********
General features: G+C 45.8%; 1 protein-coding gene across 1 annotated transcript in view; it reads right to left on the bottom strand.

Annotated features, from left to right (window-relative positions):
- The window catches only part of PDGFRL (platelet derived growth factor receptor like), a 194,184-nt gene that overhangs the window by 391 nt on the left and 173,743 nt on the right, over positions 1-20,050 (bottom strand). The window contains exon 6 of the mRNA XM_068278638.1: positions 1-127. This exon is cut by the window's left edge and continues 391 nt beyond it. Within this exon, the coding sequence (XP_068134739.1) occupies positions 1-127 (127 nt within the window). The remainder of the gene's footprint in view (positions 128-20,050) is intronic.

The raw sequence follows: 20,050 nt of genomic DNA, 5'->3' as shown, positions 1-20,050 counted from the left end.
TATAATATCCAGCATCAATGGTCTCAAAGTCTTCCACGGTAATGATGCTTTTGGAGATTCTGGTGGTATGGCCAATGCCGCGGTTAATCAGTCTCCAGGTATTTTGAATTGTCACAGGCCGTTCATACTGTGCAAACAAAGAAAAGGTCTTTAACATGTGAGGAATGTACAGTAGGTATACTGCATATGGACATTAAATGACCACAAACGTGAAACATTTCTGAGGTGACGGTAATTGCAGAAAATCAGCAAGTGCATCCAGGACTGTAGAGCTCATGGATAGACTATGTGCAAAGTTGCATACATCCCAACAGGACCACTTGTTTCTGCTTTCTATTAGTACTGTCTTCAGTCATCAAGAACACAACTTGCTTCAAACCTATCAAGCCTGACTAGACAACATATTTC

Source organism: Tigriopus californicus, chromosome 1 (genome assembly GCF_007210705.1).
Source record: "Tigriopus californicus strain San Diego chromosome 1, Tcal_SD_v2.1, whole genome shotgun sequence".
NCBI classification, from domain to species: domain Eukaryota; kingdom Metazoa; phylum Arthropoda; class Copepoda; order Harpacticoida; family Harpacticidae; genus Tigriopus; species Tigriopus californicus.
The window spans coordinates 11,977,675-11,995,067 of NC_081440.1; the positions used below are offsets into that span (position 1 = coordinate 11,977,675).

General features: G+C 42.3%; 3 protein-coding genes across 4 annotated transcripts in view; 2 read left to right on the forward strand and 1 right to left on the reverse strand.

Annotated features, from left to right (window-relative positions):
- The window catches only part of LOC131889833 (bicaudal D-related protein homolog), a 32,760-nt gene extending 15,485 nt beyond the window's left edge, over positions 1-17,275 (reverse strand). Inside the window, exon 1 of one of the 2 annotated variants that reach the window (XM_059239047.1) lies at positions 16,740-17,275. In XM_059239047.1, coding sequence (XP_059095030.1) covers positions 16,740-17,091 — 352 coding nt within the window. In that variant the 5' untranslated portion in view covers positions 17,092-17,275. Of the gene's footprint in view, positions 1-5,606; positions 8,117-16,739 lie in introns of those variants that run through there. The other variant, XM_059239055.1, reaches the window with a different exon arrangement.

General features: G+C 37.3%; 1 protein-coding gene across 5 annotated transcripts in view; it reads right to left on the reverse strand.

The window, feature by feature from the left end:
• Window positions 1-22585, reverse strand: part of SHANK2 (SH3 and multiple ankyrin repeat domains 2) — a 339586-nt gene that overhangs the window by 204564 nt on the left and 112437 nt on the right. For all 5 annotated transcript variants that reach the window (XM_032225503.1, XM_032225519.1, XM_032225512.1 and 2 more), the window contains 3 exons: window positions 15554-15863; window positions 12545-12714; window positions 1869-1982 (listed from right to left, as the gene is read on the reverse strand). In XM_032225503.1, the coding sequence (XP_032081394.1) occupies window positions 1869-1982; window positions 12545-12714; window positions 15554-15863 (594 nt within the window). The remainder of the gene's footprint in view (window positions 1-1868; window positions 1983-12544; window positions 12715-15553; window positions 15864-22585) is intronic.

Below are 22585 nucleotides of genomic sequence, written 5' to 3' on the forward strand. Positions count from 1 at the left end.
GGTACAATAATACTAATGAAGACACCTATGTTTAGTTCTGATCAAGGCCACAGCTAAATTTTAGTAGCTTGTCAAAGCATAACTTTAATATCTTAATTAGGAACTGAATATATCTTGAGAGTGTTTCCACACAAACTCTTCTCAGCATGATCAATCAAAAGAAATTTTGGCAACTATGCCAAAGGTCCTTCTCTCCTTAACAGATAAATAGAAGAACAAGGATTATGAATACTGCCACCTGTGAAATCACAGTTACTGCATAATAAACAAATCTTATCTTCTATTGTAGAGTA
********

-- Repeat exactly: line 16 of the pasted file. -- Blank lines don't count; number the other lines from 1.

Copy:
Below are 22585 nucleotides of genomic sequence, written 5' to 3' on the forward strand. Positions count from 1 at the left end.